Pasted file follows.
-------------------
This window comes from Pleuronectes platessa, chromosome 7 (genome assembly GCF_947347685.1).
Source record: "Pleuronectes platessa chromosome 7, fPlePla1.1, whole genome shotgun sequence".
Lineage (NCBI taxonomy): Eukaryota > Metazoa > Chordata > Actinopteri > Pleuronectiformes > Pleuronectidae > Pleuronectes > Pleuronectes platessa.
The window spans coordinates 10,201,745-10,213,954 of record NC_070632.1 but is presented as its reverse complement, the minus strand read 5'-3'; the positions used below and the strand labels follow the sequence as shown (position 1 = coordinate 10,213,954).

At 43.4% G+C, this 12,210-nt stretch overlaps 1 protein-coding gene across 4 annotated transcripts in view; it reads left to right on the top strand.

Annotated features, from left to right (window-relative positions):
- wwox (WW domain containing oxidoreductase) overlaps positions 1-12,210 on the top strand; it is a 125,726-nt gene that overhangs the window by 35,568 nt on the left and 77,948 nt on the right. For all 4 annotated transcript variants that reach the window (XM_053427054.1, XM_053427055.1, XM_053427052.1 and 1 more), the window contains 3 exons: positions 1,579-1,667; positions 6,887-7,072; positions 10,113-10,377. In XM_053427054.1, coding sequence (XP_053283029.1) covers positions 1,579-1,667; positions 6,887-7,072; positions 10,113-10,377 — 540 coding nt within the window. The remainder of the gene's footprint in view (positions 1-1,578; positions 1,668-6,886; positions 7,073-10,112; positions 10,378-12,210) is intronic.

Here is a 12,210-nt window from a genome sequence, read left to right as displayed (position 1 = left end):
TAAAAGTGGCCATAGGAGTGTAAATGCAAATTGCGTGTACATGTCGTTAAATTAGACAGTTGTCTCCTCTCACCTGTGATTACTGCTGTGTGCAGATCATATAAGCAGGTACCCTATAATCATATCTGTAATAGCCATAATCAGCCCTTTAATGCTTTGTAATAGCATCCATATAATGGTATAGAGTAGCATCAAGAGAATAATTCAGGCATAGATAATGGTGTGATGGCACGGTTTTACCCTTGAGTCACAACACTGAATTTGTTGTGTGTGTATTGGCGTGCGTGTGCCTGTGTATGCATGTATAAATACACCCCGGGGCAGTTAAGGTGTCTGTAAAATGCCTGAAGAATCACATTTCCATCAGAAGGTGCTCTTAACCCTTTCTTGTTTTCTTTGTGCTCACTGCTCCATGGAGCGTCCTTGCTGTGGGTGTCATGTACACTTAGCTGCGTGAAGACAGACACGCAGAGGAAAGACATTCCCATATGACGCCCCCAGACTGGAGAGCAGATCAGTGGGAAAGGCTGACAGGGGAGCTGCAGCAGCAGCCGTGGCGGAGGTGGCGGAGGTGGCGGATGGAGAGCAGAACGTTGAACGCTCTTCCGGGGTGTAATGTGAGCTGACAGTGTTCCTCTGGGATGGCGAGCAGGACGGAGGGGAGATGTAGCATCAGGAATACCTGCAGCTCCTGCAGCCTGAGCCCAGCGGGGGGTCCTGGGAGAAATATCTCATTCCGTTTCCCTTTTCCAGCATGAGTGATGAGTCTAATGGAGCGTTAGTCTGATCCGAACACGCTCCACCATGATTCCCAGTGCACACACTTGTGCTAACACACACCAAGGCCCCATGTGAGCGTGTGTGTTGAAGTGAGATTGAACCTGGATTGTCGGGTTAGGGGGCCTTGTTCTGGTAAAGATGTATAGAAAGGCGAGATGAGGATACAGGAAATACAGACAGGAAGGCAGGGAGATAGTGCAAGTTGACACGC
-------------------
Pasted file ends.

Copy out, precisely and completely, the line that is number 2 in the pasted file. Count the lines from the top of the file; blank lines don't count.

Source record: "Pleuronectes platessa chromosome 7, fPlePla1.1, whole genome shotgun sequence".